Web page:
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Taking Lyme disease to heart

Enjoy the great outdoors, but be on the lookout for disease-carrying pests.

Most summer insect bites can be forgotten as soon as the itching fades away. Not so with a bite from a tick harboring the bacteria that cause Lyme disease. The infection—which has potentially serious heart consequences—is transmitted via deer ticks most commonly found in wooded areas in the Northeast, mid-Atlantic, and parts of the Midwest.

Deer Tick

From tick bite to heart block

For most people, Lyme infection begins with a target-shaped rash where the tick attaches to the skin. If the infection is identified and treated with antibiotics at this stage, it usually does not progress. “Not all people have the expanding rash, and many don’t remember the tick bite,” says Dr. Allen Steere, a professor of rheumatology at Harvard Medical School, who first identified Lyme disease. In these cases, the first signs of the infection may be flu-like symptoms such as headache, joint pain, and fever.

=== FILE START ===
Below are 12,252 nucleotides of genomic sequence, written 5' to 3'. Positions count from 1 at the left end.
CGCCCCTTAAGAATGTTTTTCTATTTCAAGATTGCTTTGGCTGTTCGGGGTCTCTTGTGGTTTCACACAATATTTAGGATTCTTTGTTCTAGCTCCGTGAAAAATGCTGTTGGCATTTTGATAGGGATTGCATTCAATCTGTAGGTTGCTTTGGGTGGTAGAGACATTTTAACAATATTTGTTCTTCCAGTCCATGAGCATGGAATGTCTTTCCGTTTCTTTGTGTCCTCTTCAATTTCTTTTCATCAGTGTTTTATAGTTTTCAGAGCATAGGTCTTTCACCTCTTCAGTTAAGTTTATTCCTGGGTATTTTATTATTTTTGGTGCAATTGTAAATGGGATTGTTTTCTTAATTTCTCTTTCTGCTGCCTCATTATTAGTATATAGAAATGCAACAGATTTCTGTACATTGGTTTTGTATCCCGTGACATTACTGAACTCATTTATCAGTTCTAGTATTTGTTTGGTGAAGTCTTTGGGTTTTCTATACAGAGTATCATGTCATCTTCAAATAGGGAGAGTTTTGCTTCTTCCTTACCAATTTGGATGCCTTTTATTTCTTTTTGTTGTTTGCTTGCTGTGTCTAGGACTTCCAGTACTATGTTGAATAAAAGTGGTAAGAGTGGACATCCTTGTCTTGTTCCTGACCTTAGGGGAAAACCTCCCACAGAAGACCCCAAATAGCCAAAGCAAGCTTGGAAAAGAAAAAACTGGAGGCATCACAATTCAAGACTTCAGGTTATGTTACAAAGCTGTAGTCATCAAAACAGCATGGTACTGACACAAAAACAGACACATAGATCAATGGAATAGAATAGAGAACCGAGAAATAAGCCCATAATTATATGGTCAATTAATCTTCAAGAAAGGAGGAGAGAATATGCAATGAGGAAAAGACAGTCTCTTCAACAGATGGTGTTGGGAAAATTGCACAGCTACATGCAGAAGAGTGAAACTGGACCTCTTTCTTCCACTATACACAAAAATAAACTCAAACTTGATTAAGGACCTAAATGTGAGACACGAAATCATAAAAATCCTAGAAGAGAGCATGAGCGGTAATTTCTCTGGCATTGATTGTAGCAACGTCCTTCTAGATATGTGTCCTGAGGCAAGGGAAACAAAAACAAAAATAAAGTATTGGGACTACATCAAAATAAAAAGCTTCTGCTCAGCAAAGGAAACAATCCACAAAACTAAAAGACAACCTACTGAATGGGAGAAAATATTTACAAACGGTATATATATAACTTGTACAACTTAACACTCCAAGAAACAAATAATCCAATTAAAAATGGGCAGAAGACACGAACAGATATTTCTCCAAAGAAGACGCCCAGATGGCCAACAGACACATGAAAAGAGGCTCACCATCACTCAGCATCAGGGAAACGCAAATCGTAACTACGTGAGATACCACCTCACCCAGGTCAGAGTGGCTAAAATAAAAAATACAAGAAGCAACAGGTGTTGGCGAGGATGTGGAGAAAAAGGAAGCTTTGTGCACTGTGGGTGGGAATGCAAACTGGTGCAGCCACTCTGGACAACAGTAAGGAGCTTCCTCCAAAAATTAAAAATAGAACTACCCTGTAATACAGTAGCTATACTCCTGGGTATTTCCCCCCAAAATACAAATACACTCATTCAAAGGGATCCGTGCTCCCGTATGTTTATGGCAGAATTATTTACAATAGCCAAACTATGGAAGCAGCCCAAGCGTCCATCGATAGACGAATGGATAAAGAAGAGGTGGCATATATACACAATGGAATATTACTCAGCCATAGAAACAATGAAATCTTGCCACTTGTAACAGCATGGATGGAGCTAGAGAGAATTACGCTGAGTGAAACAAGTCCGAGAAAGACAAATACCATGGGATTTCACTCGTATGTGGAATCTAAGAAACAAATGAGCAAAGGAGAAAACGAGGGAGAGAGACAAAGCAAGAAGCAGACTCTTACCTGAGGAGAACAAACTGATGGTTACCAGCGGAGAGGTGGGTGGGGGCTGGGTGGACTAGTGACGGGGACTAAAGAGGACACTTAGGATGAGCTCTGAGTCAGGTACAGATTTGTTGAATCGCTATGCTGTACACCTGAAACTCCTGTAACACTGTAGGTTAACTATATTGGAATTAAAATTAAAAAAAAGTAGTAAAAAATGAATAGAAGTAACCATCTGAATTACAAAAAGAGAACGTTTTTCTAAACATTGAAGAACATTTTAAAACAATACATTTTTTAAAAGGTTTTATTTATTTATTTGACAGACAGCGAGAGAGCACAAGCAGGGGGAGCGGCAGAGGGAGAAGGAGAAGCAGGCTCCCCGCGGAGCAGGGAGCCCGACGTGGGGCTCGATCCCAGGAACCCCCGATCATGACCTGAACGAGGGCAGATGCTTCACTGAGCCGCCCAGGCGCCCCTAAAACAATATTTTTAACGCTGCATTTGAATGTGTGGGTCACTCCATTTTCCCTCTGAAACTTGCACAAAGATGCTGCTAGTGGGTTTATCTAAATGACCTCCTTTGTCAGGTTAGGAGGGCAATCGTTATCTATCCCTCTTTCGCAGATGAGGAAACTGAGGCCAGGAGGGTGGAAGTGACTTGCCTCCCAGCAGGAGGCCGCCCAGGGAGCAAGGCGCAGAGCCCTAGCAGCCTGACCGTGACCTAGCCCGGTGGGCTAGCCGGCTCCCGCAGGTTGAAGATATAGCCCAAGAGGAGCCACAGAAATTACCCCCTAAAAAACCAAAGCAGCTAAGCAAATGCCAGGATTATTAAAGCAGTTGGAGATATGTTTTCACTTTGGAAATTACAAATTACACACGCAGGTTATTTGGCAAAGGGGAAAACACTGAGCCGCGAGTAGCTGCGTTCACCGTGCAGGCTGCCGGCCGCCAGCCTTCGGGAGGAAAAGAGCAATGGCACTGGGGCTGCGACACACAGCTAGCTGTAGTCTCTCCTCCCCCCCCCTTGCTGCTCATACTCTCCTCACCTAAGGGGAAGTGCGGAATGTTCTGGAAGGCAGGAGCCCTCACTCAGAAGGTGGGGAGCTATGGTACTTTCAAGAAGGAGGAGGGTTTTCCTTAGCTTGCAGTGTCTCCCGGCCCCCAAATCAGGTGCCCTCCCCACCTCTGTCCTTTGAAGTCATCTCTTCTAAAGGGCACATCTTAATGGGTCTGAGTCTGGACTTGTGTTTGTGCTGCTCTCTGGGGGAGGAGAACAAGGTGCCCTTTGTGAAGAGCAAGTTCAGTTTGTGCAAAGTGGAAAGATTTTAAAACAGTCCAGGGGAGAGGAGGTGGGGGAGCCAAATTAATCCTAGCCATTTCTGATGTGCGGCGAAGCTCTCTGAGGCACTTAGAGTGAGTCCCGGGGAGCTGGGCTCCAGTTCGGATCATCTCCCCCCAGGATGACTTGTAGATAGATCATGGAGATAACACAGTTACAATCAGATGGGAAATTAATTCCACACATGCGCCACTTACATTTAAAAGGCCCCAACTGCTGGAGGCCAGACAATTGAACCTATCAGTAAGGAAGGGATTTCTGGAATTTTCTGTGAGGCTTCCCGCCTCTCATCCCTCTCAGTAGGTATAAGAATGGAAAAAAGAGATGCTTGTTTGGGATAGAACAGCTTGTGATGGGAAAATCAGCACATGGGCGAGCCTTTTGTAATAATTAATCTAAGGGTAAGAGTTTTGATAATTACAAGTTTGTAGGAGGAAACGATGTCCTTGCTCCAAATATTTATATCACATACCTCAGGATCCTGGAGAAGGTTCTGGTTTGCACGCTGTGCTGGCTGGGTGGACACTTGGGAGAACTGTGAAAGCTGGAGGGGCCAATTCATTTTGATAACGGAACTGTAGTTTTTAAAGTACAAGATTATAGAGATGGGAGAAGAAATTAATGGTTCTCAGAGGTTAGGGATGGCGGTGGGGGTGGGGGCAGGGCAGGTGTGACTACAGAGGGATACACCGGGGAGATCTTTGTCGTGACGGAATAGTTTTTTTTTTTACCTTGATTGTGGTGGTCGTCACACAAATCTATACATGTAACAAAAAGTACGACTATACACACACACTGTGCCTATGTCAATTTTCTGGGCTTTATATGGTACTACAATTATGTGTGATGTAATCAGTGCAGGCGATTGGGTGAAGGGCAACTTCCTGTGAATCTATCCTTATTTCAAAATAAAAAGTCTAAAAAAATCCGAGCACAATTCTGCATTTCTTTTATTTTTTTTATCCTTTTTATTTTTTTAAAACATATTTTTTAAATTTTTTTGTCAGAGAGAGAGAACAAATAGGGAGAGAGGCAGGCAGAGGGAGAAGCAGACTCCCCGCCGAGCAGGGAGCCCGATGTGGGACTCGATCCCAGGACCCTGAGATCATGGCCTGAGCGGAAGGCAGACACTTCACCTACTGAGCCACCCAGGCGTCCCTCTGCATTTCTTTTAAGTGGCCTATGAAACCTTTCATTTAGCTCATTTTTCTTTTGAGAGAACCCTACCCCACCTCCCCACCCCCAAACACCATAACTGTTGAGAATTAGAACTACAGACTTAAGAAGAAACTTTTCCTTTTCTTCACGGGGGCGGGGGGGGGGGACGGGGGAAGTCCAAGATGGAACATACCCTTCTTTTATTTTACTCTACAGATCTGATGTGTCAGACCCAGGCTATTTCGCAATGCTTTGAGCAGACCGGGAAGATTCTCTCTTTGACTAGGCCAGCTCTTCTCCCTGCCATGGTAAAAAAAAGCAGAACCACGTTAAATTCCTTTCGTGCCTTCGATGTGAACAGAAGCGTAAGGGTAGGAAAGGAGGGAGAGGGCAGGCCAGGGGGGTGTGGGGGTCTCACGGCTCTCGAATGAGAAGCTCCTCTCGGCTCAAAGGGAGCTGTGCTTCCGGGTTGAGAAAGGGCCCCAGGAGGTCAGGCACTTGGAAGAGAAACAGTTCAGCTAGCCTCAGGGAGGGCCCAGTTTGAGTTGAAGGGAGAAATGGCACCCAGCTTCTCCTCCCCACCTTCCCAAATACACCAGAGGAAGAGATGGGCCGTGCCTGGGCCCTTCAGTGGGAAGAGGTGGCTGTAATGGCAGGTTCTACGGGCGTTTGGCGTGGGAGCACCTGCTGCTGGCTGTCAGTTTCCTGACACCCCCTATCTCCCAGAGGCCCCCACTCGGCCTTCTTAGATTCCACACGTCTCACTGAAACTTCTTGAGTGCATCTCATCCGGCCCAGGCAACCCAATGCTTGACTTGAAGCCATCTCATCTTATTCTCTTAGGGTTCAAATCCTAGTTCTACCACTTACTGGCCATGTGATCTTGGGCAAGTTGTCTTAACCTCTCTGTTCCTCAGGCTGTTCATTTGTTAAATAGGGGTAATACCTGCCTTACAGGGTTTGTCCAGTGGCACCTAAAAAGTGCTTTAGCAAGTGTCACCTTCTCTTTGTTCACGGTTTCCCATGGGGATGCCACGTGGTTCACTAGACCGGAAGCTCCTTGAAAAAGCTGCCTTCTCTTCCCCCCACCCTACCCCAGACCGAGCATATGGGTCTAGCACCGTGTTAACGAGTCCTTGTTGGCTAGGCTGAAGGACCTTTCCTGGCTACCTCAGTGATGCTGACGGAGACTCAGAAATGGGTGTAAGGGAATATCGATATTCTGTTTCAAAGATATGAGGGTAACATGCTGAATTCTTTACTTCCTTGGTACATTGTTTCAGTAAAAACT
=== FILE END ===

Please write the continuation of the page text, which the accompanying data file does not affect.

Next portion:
If the infection is not caught early, the bacteria may infiltrate the nerves, joints, or heart tissue. The most common cardiac manifestation of Lyme infection is a malfunction of the heart’s electrical system that causes an abnormality known as atrioventricular nodal block (AV block). While mild AV block causes few symptoms, complete heart block prevents the conduction of electrical signals from the heart’s upper to lower chambers. This is a life-threatening situation that can cause cardiac arrest.

Who is at risk?

Athletic young men are most likely to report severe heart concerns, possibly because they’re slower to notice early symptoms of AV block because of their excellent heart function. The trend may also reflect who is outside and active in the summer. “Older people with atherosclerotic disease are less likely to be running in the woods,” says Dr. Steere. People who live in areas with high rates of infected deer are also at greater risk.

Getting treated

Two key tests are used to diagnose Lyme-related heart disease. The first is an electrocardiogram to identify AV block. The other is a blood test for antibodies to the disease-causing organism. However, your doctor may treat the heart block with a temporary pacemaker before the results of the blood test come back. Lyme infection responds very well to antibiotics and usually clears up without lasting damage after treatment. 

Preventing Lyme disease

  1. Apply insect repellant and wear protective clothing if you are in a tick-infested area.

  2. Always check your skin for ticks when you come inside.

  3. Learn to recognize the characteristic Lyme disease rash and see a doctor if it appears.

Posted by: Dr.Health

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